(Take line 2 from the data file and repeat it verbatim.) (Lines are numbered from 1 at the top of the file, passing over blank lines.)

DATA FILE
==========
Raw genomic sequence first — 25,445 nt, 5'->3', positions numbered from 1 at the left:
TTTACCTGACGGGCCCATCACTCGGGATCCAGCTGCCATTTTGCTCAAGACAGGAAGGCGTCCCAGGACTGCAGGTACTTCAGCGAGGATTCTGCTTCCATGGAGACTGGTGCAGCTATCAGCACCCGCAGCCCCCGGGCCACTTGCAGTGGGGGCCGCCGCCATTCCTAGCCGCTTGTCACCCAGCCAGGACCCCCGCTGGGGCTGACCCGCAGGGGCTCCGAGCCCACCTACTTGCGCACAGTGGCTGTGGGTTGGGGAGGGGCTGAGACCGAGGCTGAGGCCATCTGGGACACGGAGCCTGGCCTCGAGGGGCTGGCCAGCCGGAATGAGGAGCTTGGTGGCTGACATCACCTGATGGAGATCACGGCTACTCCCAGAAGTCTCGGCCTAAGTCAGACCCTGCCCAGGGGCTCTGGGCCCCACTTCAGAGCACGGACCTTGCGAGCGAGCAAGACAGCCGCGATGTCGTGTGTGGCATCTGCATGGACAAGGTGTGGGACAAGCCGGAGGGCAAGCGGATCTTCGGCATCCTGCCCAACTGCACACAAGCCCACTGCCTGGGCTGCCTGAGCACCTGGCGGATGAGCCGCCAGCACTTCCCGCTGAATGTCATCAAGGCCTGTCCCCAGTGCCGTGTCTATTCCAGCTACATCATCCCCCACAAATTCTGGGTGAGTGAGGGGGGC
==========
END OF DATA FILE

TTTACCTGACGGGCCCATCACTCGGGATCCAGCTGCCATTTTGCTCAAGACAGGAAGGCGTCCCAGGACTGCAGGTACTTCAGCGAGGATTCTGCTTCCATGGAGACTGGTGCAGCTATCAGCACCCGCAGCCCCCGGGCCACTTGCAGTGGGGGCCGCCGCCATTCCTAGCCGCTTGTCACCCAGCCAGGACCCCCGCTGGGGCTGACCCGCAGGGGCTCCGAGCCCACCTACTTGCGCACAGTGGCTGTGGGTTGGGGAGGGGCTGAGACCGAGGCTGAGGCCATCTGGGACACGGAGCCTGGCCTCGAGGGGCTGGCCAGCCGGAATGAGGAGCTTGGTGGCTGACATCACCTGATGGAGATCACGGCTACTCCCAGAAGTCTCGGCCTAAGTCAGACCCTGCCCAGGGGCTCTGGGCCCCACTTCAGAGCACGGACCTTGCGAGCGAGCAAGACAGCCGCGATGTCGTGTGTGGCATCTGCATGGACAAGGTGTGGGACAAGCCGGAGGGCAAGCGGATCTTCGGCATCCTGCCCAACTGCACACAAGCCCACTGCCTGGGCTGCCTGAGCACCTGGCGGATGAGCCGCCAGCACTTCCCGCTGAATGTCATCAAGGCCTGTCCCCAGTGCCGTGTCTATTCCAGCTACATCATCCCCCACAAATTCTGGGTGAGTGAGGGGGGC